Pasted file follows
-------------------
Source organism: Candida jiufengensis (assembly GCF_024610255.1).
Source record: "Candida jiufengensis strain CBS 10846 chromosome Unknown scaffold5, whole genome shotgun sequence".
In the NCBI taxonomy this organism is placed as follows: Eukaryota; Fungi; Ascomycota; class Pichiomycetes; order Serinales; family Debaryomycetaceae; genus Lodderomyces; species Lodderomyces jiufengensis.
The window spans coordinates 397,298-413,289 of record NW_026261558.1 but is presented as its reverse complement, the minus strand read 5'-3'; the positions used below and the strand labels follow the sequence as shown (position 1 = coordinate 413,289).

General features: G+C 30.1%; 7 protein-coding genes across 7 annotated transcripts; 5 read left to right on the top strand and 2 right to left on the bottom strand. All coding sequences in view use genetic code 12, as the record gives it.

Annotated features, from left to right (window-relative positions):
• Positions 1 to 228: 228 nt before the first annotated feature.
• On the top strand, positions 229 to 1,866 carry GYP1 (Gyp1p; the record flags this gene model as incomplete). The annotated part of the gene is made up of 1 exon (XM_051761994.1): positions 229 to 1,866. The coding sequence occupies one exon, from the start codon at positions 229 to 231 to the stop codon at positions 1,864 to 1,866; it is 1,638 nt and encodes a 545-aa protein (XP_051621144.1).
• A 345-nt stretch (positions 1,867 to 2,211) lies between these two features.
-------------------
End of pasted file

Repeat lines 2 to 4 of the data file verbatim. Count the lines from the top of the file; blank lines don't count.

Source record: "Candida jiufengensis strain CBS 10846 chromosome Unknown scaffold5, whole genome shotgun sequence".
In the NCBI taxonomy this organism is placed as follows: Eukaryota; Fungi; Ascomycota; class Pichiomycetes; order Serinales; family Debaryomycetaceae; genus Lodderomyces; species Lodderomyces jiufengensis.
The window spans coordinates 397,298-413,289 of record NW_026261558.1 but is presented as its reverse complement, the minus strand read 5'-3'; the positions used below and the strand labels follow the sequence as shown (position 1 = coordinate 413,289).